Between the years of 1775 and 1783, North American colonies of Great Britain fought a war against their original homeland to gain independence from the King and Parliament. Some parents feel that a similar event is being acted out when their children strive for teen independence. It almost feels like the two goals are mutually incompatible. Teenagers want independence. Parents want to remain connected. These warring forces seem destined to cause trouble.
Good news! The exact opposite is the truth! Emerging teen independence actually works hand in hand with parental connections, if parents are willing to put forward the effort to keep this connection alive. What at first seems to be a contradiction actually makes quite a bit of sense, when you think about it.
Teenage life is a nonstop whirlwind experiment in interpersonal connections between friends, parents, teachers, and even strangers. It can be extremely confusing, and teenagers can become lost without an emotional and moral compass to help them keep their bearings. The key is to balance between independence and support. We, as parents, encourage our children to depend on us, while slowly encouraging them to depend on themselves. Or, at least, we should. Unfortunately, our culture tends toward parents retracting their support prematurely, leading their children to depend on others outside the family for their necessary support. They reach out to fellow teenagers, who themselves still require their own support. Teenagers pour the same effort into external relationships they would have expended in their family, only to discover that their teenage compatriots simply lack the emotional maturity to provide much support.
How Parents Can Promote Teen Independence
Parents who allow their teenagers to push themselves away are missing an important warning sign! And, unfortunately, we almost always pick the wrong course of action in an attempt to repair things, laying the parenting on thick in an attempt to “correct” our children, only to find them buckling under the strain. Lacking the solid foundation parental guidance would have provided, they find themselves unable to accept the parental guidance they so desperately want.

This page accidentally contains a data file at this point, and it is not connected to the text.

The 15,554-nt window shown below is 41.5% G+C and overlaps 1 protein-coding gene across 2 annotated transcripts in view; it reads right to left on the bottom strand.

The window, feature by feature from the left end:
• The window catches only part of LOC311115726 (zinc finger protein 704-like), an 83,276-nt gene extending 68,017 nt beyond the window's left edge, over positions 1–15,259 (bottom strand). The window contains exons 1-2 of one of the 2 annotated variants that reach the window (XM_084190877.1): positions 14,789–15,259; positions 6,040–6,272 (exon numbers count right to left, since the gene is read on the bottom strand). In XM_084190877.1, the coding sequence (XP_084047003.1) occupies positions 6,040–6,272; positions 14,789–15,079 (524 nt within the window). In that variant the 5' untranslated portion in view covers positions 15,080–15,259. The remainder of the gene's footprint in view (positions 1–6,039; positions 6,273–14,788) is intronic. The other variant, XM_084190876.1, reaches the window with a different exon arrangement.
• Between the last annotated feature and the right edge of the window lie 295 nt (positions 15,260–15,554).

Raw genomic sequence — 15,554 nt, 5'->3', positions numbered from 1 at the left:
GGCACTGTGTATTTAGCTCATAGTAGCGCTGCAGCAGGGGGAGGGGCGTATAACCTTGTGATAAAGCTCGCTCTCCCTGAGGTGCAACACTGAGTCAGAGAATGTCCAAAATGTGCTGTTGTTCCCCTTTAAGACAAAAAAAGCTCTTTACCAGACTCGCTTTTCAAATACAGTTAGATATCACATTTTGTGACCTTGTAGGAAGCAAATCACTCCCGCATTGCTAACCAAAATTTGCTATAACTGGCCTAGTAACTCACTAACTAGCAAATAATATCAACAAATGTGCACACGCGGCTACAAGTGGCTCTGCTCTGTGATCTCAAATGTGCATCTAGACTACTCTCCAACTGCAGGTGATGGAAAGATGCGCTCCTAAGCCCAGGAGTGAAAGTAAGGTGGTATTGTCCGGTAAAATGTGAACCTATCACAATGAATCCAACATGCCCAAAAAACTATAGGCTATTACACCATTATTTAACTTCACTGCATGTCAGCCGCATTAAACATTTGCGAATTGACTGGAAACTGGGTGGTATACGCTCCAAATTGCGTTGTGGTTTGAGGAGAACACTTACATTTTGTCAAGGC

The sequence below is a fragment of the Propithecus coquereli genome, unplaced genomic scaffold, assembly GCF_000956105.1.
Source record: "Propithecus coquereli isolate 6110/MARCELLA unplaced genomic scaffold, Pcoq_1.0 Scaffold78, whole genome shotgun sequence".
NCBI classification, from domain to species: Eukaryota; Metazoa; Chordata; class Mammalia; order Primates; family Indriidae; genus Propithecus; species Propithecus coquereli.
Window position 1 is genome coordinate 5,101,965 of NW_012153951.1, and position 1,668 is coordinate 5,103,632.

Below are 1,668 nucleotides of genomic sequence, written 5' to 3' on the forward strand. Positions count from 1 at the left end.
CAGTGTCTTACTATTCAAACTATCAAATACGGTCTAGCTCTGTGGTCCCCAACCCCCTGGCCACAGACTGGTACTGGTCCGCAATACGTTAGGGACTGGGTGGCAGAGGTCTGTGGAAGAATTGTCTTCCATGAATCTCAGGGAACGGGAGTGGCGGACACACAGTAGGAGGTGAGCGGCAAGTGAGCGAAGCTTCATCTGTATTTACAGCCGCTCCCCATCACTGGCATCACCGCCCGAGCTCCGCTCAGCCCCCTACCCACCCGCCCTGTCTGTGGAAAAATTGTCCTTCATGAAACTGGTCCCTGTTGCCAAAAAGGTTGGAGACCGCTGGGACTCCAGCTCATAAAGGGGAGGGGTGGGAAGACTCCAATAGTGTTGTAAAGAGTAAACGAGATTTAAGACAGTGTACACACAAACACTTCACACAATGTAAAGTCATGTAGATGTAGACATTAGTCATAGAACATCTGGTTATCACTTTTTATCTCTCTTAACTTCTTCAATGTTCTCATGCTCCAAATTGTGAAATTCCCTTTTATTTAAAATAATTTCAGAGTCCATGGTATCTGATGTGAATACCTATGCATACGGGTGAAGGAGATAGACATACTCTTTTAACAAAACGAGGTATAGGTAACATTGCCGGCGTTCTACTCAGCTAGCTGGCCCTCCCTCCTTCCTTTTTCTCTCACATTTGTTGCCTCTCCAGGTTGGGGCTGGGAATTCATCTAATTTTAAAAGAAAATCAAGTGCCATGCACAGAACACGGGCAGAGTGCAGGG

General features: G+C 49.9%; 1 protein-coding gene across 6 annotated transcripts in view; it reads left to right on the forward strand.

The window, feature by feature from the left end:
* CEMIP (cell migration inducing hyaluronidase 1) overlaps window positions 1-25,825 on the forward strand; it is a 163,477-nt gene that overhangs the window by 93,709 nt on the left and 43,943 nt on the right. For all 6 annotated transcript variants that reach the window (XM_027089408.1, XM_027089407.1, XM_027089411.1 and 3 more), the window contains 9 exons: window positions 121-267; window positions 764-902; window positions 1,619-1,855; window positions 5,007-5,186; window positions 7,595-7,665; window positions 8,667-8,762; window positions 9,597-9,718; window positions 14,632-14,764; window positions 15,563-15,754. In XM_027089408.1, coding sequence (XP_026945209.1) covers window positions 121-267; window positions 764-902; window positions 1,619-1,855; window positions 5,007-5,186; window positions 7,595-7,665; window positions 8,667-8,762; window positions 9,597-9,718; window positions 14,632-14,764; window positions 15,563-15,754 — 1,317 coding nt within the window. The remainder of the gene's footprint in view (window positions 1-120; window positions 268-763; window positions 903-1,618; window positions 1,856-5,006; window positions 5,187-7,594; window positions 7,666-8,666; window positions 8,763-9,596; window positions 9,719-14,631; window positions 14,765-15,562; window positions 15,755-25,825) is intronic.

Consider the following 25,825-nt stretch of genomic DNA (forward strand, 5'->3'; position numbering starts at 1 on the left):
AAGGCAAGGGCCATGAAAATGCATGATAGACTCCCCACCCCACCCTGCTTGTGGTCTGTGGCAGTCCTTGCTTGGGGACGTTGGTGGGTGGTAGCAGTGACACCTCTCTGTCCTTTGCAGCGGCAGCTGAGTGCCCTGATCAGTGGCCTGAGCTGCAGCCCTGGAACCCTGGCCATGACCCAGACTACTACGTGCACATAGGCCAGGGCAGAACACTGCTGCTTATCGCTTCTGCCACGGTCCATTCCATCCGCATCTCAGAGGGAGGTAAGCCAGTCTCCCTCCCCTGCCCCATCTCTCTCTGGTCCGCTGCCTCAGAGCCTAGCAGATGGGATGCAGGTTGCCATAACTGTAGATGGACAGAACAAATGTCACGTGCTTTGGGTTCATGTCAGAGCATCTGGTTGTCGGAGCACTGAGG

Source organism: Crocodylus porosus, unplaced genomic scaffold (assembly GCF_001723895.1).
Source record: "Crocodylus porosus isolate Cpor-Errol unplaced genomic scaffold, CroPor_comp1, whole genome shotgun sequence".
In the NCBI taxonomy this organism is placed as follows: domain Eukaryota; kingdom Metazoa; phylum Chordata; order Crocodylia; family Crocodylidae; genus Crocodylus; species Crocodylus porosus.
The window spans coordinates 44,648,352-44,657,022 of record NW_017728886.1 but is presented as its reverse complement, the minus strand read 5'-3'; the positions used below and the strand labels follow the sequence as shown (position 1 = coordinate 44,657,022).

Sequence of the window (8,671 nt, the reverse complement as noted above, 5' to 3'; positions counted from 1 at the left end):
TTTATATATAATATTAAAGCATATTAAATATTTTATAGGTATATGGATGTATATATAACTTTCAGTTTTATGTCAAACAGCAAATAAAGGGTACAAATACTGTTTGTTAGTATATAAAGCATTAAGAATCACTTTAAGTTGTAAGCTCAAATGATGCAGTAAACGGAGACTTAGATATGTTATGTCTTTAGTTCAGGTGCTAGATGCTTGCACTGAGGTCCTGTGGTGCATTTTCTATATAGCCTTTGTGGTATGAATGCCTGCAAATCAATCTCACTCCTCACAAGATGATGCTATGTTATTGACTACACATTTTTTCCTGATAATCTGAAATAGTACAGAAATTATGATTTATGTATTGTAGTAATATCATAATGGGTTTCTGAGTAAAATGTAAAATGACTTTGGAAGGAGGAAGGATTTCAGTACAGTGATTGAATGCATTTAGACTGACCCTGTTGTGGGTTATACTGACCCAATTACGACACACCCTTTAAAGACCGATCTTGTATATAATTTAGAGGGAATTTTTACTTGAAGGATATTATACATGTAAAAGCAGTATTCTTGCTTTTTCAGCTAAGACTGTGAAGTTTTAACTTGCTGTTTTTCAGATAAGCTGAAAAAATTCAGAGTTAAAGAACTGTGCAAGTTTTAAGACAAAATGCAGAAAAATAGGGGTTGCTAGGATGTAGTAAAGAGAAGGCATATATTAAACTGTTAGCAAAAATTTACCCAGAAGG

Once we realize that our teens desire a mix of support and guidance, we can modify our behavior in such a way that our teenage children reach out for the very connection we so very much want to maintain. Empathy goes a long way. Instead of constantly trying to fix problems, why not simply listen? Be available! Teenagers tend to pick the oddest hours to open up… are we willing to be available when they need us the most?
Teenagers are experimenting with their identities. Instead of trying to make them implement our preferred identity, use tact to help guide the teenage adventures. Be welcoming to your teen’s new friends, and realize that they, too, are experimenting and seeking support. Don’t judge your teenager’s friends too harshly! Teens WILL “hang out” with their friends as part of their identity experiments… they can do it at home, or they can do so in a less supporting environment outside the family.
Don’t take it personally when your teen says hurtful things; it has nothing to do with how they actually feel about you! It’s their own internal vortex of emotions, and a temporary failure at control. Being available is the best thing you can do. Make time available, and dedicate it to your child.
Young adults who feel empowered by their parents to make decisions, but who also feel supported in their decision making process, won’t feel a need to rebel. They’ll seek to spend time with their parents, and parents who make the time available for their children will get to enjoy the family connection they desire without quashing the teen independence their children need.